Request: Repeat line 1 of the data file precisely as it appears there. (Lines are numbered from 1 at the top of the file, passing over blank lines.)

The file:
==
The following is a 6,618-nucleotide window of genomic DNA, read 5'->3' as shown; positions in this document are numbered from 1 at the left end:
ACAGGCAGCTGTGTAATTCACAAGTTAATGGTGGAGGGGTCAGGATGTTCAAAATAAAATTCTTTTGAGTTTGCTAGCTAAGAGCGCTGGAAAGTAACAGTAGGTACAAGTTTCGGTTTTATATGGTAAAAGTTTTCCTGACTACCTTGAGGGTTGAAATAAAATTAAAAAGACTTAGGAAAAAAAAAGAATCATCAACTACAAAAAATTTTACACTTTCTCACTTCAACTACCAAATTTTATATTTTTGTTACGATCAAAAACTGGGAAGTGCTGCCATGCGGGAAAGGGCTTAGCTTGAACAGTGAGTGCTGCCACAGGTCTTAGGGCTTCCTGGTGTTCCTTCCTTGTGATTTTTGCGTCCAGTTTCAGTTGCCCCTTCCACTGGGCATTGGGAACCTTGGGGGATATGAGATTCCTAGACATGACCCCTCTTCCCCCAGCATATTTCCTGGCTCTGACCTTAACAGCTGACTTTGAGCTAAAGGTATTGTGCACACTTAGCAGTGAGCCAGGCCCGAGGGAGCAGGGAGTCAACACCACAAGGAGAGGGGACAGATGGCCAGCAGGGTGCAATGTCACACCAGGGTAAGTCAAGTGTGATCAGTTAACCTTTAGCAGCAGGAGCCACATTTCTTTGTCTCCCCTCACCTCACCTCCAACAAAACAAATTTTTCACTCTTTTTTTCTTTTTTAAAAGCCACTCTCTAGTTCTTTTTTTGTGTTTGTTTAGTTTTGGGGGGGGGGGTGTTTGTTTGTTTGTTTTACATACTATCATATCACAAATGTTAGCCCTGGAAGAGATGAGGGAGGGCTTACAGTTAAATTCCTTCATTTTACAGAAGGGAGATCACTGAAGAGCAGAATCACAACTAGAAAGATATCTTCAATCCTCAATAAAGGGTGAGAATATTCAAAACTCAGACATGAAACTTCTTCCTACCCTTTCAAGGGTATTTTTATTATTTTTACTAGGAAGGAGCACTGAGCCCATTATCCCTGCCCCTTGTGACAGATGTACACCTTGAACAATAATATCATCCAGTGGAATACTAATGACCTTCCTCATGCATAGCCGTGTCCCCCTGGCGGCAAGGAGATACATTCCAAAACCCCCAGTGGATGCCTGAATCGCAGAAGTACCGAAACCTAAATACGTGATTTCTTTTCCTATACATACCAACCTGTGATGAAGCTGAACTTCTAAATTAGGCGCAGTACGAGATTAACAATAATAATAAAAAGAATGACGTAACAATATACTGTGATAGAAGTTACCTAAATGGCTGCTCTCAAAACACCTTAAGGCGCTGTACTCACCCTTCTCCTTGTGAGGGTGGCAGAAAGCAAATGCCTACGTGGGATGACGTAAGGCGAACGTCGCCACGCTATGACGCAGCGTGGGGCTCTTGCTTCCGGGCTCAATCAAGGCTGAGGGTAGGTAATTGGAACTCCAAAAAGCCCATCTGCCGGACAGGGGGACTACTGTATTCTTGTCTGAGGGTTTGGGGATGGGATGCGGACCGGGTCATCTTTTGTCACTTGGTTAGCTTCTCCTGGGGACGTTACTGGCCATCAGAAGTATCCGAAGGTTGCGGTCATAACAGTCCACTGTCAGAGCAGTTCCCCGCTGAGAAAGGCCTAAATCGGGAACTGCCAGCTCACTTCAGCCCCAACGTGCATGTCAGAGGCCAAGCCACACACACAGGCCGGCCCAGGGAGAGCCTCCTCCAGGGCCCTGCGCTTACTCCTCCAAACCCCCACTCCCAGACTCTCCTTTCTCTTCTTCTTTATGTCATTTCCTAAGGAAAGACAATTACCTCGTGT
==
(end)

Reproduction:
The following is a 6,618-nucleotide window of genomic DNA, read 5'->3' as shown; positions in this document are numbered from 1 at the left end: